Even when the two sides aren’t actually sitting across the table from each other, Hargrove wants his team talking about what is going on. Often a bargaining team tables their demands then they sit back and relax, he says. Not so with the CAW. “We are talking from the time we get up in the morning,” he says, constantly challenging themselves and reviewing possible responses from management and talking about how the union should respond.

Over the course of the bargaining session, conflicts arise but almost invariably they are personality driven rather than issue driven, says Hargrove. Tempers fray and on occasion you need someone to come in and get angry, he says. But ideally there should always be someone to calm things down before things get out of hand and the session is lost. “If I get emotional, I have a couple of people who will kick me,” he says.

geneviéve bich
Vice-president, Industrial Relations for Bell Canada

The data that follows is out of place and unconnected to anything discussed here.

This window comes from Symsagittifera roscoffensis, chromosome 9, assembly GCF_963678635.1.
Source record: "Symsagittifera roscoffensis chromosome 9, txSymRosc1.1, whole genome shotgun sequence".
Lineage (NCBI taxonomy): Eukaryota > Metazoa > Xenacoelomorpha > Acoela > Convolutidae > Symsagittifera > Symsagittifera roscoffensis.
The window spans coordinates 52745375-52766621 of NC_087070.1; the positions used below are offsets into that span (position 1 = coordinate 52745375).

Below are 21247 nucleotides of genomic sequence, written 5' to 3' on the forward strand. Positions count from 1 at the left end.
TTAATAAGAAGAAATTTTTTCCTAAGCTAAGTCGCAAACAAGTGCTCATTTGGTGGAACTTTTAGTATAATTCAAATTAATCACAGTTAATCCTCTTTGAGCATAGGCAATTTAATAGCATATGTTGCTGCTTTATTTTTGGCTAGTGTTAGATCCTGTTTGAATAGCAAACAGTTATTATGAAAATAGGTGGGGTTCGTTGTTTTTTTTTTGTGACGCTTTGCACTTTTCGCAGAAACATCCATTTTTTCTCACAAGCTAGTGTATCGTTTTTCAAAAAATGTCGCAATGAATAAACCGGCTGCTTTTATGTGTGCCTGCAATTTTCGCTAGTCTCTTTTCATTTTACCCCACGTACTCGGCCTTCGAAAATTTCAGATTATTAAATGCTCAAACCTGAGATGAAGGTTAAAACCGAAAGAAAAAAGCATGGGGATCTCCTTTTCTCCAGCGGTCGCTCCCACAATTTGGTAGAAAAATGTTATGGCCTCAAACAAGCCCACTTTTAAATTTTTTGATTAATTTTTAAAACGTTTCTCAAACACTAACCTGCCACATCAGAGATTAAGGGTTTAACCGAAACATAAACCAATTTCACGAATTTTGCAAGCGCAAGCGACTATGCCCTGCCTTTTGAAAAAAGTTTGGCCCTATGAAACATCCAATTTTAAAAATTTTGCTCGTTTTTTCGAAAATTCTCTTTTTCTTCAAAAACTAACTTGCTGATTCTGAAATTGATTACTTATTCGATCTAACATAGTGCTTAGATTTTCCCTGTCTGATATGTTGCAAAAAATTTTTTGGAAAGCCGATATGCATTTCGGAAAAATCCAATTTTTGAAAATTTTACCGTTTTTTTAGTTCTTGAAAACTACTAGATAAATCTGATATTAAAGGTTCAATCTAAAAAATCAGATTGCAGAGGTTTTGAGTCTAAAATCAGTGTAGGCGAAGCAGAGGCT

Right from the first day of talks, it’s important to try and build trust between the two sides and hopefully chemistry between chief negotiators, says genvieve bich, vice-president of industrial relations for Bell Canada.

If the two sides feel uneasy with each other or they can’t trust one another it’s going to make it difficult to agree on anything. But if you have a good rapport with the chief negotiator it becomes easier to have private discussions which the table may or may not find out about. This is not to hide information, but it makes it easier to discover the underlying factors shaping a position, she says.

A good working chemistry will help when things go bad, says bich. As much as possible negotiations should be conducted in a professional, controlled manner but emotions are constantly bubbling just below the surface. If people get tired, nerves get a little frayed and tempers can be lost; that is when you have to be able to agree to take a break and let things cool down.

Equally important, as chief negotiator you have to be acutely aware of how the actions of your team are affecting the other side and triggering the emotions that can get in the way, and conversely how they are responding to what the other side is doing.

Ideally, each member of a bargaining team should be self-aware in this way, but it is not always the case.